Here's Why California Can't Keep the Power on During Heat Wave - and Newsom's Deflecting

FILE - This, Sept. 15, 2014, file photo taken with a fisheye lens, shows beach goers cooling off during the Southern California heat wave, in Huntington Beach, Calif. It sounds like a broken record, but last month again set a new mark for global heat. And meteorologists say Earth is now on pace to tie the hottest year ever recorded, or more likely break it. (AP Photo/Chris Carlson, File)

 

Add “rolling blackouts during triple-digit heat” to the issues on embattled California Gov. Gavin Newsom’s plate. The last governor who couldn’t keep the A/C on during the summer was recalled, and California’s voters weren’t shy about letting the once super popular governor know that over this last weekend.

If there were ever a “good” time for a heatwave to blanket almost all of California, in some ways it would be during the time of coronavirus shutdowns. Sure, people aren’t able to go to pools or water parks like they would during normal times, but they’re also not going to public schools, office buildings, malls, or movie theaters. It would seem that with those buildings shut down there would be a lot more power available on the grid, ensuring adequate power for homes. Nope.

The problem started in the late afternoon hours on Friday:

For more than three hours, amid 100-degree weather in much of the state, hundreds of thousands of Californians were subjected to one-hour blackouts designed to keep the electricity grid from completely melting down. It marked the first rolling blackouts in California since the 2001 energy crisis, when the state was victimized by rogue energy traders from Enron Corp. and other companies that withheld power to jack up prices.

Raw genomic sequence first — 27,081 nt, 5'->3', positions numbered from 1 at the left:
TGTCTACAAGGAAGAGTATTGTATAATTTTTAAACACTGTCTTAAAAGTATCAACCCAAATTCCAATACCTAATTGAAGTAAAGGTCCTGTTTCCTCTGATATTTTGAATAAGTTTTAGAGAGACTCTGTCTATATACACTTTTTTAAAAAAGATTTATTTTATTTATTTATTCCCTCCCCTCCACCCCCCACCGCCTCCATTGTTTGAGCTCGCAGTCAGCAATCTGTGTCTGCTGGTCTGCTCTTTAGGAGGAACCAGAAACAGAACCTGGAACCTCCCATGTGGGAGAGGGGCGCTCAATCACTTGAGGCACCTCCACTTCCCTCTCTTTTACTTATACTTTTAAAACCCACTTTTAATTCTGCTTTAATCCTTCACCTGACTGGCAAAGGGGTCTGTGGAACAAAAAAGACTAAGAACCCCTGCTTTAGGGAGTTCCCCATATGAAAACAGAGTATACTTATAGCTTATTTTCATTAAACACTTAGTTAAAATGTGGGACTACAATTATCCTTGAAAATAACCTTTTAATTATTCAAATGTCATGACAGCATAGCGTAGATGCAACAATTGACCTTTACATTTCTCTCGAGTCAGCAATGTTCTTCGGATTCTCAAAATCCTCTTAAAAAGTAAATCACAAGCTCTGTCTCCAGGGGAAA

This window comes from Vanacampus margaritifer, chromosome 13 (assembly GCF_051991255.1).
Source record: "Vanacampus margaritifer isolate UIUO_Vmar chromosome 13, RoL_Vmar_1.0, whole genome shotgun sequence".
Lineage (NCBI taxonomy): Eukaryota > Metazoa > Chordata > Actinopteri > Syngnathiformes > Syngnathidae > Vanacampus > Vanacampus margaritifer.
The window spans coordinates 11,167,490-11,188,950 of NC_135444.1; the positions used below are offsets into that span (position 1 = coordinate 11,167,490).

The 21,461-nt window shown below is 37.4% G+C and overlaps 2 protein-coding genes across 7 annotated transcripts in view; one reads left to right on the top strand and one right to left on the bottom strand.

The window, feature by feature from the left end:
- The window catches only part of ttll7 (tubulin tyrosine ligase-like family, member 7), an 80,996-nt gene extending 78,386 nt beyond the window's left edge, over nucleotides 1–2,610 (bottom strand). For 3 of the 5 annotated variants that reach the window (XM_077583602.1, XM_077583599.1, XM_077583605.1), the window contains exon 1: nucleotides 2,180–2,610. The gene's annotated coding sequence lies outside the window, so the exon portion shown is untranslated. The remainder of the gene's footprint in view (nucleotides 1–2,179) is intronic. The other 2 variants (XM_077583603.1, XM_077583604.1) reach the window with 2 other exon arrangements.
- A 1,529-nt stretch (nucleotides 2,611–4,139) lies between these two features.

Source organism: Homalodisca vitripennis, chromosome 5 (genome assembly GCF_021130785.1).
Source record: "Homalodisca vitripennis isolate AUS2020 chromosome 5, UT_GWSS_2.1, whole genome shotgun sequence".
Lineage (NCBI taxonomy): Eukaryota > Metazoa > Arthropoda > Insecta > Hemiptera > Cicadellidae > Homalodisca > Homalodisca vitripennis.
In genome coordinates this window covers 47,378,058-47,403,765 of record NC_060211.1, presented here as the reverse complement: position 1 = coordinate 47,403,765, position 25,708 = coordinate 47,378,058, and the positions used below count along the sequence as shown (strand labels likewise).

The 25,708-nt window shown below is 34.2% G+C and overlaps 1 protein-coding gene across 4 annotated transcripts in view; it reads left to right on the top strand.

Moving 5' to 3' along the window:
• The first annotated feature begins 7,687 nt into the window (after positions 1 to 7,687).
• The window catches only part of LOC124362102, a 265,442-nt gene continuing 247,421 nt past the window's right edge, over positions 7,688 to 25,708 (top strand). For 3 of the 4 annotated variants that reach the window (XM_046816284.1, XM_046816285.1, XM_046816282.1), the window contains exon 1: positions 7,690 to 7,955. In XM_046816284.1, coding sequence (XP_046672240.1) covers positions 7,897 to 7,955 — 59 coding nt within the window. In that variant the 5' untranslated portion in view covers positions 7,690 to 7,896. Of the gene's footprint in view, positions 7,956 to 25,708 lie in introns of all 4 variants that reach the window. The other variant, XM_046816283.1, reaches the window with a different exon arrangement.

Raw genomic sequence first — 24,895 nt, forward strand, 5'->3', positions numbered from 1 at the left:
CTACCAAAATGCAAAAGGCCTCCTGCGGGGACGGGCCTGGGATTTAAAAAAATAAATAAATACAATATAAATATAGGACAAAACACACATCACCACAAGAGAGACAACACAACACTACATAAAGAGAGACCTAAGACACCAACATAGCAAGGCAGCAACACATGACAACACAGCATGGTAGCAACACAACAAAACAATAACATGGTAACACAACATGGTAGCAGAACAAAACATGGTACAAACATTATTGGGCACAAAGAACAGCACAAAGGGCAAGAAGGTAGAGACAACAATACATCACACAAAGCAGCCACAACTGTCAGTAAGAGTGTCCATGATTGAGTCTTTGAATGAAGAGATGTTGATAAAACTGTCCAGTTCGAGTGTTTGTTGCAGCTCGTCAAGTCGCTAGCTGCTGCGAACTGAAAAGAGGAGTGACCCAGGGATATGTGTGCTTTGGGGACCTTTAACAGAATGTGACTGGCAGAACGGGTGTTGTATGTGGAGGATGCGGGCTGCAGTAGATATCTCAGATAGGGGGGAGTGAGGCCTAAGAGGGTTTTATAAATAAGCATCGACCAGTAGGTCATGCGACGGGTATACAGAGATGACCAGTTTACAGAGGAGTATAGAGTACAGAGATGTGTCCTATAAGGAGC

Yet as hot as it was Friday, the demand for electricity peaked at just 46,800 megawatts — a few thousand megawatts shy of the record 50,270 in July 2006, when Californians were literally dying in the heat but blackouts were avoided.

Rolling blackouts affected more than 200,000 customers in the Bay Area Saturday night, but were averted Sunday. By Monday morning the California Independent System Operator (Cal-ISO), the entity that oversees the state’s power grid, warned that “millions” of Californians would be affected by rolling blackouts Monday afternoon, and Gov. Newsom sprung into action.

Just kidding. Gov. Newsom leaped into “Blame” mode. Since demand was less than what was seen in July 2006, and no blackouts were needed then, why do we need them now? Newsom knows the answer – the stupid energy policies that he and Gov. Jerry “Moonbeam” Brown before him enacted – but instead promised an “investigation,” likely headed by a blue-ribbon panel, since he’s fond of such committees.

The Cal-ISO Board of Governors weren’t ready to bend over and take Newsom’s wrath. They held a special telephone conference addressing the blackouts and spelling out the problems. It was a Festivus of sorts, since it’s not often that the Cal-ISO is under the spotlight. Cal-ISO CEO Steve Berberich explained that they’d warned the California Public Utilities Commission (CPUC) that the state would need precisely the amount of power required Friday and weren’t given the authorizations they needed:

“We told the California Public Utilities Commission of a 4,700-MW need through 2022 and that gap started in 2020. Despite all that, only 3,300 MW was authorized for procurement and none starting until 2021.”

While Cal-ISO attempted to import power to fill the demand, other western states were also in the midst of a heatwave and unable to export power to California. Board members explained that power importation isn’t a long-term solution…

California is no longer able to import enough power to fill the void, [Berberich] said. To fix the problem, he added, resource adequacy must be reformed so that utilities and other load-serving entities have enough generation capacity to meet peak demand.